Sometime in the late 14th century, the red variety with a long name, Gamay Noir a Jus Blanc, was introduced into the vineyards of Burgundy. The move was controversial, mainly for those that grew the noble Pinot Noir grape.
|Ripe Pinot Noir|
The official name is long to distinguish Gamay Noir from the red-flesh Gamay Teinturier, which in French literally means "dyer." At one time, the juice from these teinturier grapes was used to help deepen the juice of weak colored grapes.
Today, Gamay Noir accounts for less than 10% of the plantings in Burgundy, but the variety is planted in 98% of Beaujolais vineyards. Burgundy and Beaujolais are among the few regions in France with just one or a few grapes.
And there are more differences. Most importantly, red and white Burgundy are among the most expensive wines in the world, with the most coveted ones priced at hundreds of dollars, while the most expensive Cru Beaujolais costs little more than a hundred dollars. Aging is also different. A well cellared Burgundy will last a few decades while the best cru Beaujolais will likely top out before 10 years.
The wines from each region are, in their own right, unique. So let's take a closer look at the two regions.
Known as Bourgogne in French, Burgundy is a province in eastern France, best known for the Cote d'Or, a long pencil-thin region, famous for its white wines made from Chardonnay and reds from Pinot Noir.
Administratively, Burgundy also includes Cote Chalonnaise, Maconnais, Auxerrois and Chablis. In terms of production, Maconnais is the largest, followed by the combined output of Chablis and Auxerrois, the latter a rather common wine used in blends more than as a varietal.
An aside. Auxerrois is a prime example of the confusing nature of grape names being mixed up with wine names and place names. To begin, Auxerre is a city in north east France. Auxerrois is another name for Malbec in Cahors and Auxerrois Gris, is a synonym for Pinot Gris in Alsace. Auxerrois is more popular than Pinot Blanc in Alsace, but is often not mentioned on a wine label, although can be labeled as Pinot Blanc.
The ancient history of Burgundy dates to circa 50 BC, when the Romans conquered Gaul, followed by the Celts, the Franks and the Vandals. But by the 10th century, a major change occurred in Burgundy, from barbarian rule to Christianity.
Various monastic orders, notably the Benedictines, are credited with the origins and development of Burgundy vineyards and wine, starting in the 10th century. By the 13th century, the Benedictines owned vast vineyard holdings, including what is known today as Domaine de la Romanee Conti: Romanee-Conti, La Tache, La Romanee, Richebourg, Romanee Conti and Romanee-St.-Vivant.
|Domaine de la Romanee Conti|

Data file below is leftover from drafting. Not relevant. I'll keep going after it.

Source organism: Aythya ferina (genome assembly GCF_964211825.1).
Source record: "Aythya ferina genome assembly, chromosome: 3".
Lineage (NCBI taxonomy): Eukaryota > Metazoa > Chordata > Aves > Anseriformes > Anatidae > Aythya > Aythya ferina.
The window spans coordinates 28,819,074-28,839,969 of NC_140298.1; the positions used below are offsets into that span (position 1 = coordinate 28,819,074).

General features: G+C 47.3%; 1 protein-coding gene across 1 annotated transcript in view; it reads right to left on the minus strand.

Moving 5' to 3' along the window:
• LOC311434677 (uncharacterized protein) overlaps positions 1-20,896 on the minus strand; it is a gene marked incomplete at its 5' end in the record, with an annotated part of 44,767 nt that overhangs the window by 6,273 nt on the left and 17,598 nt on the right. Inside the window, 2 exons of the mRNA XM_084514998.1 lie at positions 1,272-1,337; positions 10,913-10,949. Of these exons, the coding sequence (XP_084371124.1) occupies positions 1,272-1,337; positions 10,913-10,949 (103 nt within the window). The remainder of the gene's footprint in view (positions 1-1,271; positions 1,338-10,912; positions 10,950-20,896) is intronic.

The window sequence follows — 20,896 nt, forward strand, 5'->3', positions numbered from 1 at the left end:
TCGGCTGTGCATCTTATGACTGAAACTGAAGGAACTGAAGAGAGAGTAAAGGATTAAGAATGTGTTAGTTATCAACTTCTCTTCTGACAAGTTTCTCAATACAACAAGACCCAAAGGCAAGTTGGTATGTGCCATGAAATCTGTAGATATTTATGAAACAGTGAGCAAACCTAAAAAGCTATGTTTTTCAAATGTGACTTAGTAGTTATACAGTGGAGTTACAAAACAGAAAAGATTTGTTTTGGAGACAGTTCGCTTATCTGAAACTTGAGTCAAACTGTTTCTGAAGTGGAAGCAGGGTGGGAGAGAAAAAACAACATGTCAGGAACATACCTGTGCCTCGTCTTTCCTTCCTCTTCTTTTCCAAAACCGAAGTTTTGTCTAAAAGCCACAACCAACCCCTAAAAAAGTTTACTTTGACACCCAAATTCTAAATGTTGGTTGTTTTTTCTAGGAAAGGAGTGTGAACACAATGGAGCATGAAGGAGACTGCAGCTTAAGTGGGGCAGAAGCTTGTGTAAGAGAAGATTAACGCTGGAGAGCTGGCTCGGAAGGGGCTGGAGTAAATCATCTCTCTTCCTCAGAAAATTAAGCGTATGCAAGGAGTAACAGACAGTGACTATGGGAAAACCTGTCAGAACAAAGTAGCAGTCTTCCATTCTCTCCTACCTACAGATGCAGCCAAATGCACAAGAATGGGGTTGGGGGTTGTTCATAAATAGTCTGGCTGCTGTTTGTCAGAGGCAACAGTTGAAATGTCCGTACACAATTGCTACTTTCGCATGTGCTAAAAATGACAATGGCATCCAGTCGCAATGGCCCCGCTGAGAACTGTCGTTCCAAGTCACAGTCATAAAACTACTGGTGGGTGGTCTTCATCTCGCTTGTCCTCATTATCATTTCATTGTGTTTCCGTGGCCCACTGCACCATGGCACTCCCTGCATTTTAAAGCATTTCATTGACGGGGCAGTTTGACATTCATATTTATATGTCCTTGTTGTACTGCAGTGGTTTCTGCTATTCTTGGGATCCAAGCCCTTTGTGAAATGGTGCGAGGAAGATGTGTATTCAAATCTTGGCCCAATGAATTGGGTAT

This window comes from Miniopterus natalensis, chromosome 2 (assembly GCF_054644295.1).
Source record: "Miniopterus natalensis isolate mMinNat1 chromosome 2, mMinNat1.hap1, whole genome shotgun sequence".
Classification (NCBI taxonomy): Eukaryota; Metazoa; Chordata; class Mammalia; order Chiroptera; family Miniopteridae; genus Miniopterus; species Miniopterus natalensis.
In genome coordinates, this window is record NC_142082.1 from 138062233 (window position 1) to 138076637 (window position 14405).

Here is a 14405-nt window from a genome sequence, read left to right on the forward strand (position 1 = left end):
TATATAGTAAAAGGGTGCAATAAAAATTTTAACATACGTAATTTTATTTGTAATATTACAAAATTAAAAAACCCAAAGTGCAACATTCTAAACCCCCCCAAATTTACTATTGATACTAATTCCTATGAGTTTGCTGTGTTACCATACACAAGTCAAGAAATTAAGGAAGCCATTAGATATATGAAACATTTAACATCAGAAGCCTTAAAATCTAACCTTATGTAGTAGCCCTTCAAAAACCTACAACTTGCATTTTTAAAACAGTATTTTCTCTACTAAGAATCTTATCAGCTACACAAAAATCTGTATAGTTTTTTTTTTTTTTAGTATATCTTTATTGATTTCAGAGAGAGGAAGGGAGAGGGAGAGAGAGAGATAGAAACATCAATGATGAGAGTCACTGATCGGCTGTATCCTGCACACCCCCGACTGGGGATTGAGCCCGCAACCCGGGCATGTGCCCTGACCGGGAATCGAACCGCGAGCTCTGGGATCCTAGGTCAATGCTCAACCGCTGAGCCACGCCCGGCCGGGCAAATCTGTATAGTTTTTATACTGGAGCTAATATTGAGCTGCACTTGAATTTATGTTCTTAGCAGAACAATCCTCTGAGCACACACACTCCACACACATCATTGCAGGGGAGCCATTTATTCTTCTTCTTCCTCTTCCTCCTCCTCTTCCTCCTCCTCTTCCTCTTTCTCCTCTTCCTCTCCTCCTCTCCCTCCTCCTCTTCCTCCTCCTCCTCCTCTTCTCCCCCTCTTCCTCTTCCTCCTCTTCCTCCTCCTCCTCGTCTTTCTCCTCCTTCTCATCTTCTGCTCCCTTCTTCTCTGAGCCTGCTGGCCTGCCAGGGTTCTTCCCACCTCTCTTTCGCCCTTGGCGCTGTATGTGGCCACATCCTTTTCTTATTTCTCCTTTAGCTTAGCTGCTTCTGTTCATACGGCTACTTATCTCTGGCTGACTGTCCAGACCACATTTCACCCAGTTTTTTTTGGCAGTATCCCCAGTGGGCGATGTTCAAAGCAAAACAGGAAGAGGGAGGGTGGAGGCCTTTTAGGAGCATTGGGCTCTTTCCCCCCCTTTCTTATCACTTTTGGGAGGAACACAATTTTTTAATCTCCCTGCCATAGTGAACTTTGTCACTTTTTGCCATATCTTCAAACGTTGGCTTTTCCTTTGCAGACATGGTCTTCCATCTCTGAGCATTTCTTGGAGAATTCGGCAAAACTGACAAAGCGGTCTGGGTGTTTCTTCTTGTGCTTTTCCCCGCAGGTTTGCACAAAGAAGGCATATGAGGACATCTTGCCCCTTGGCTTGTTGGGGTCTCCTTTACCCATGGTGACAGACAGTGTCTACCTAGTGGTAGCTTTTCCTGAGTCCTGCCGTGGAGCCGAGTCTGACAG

Today, the Cote d' Or, (or "Golden Slope") is synonymous with Burgundy and, in fact, is the source of the region's most distinguished wines. From the city of Beaune north, the Cote de Nuits is known mainly for red wines, from Pinot Noir, like Gevrey-Chambertin and Vosne-Romanee.
South of Beaune, in the Cote de Beaune, white wines, from Chardonnay, are best known, such as Meursault and Puligny-Montrachet. The famous growths of Pommard and Volnay, both red wines, plus Santenay and St. Aubin round out the wines of the Cote de Beaune.
Due south of the Maconnais lies the regional city of Macon and on the city's southern edge is the beginning of the province of Beaujolais. Administratively, Beaujolais is often thought of as part of Burgundy, but it is different, mainly in soils, location and grapes.
Limestone and granite, two of the elements that help varieties like Pinot Noir and Gamay to ripen fully, are found throughout the rolling hills of the Cote d'Or and Beaujolais. However, it is the Gamay Noir a jus Blanc (or Gamay Noir) grape that determines the character of Beaujolais.
Perhaps, a third element is even more important thing as it sets Beaujolais apart from other French wines: carbonic maceration (C-M) , the wine making technique used to fashion the clear juice of the Gamay Noir grape into a fruity grapy red wine that delights wine drinkers everywhere.
Most of the wine bottled simply as Beaujolais is made using carbonic maceration. The process is involved, but the simple explanation is whole clusters are loaded into a tank and about a third of the mass is crushed by the weight of the grapes above. The grape juice on the bottom of the tank ferments as usual, releasing carbon dioxide that causes an intracellular fermentation in the grapes at the top of the tank.
The new wine rests for a few days and then is released as Beaujolais Nouveau. A small amount of C-M is sometimes used to brighten standard Beaujolais but C-M is not used in Cru Beaujolais.
A step up from Beaujolais are the 10 Beaujolais Crus, so-rated for the vineyards around the named villages. From north to south: St. Amour, Julienas, Chenas, Moulin-a-Vent, Fleurie, Chiroubles, Morgon, Regnie, Brouilly, Cote de Brouilly. The wines from these select villages are considered so good that they deserve a special designation. Morgon and Moulin-a-Vent are considered the biggest most concentrated. In blind tastings, aged Beaujolais Crus have been mistaken for Cote de Beaune red.
Collectors of French red wine say that Bordeaux, Burgundy and Rhone are most desirable...and then there is everything else. Try a bottle of red Burgundy or Beaujolais and see for yourself.
Note: The next entry in the France Series: Rhone and Loire, will appear in this space on March 10, 2023.
Next Blog: New Zealand's Other White Wine
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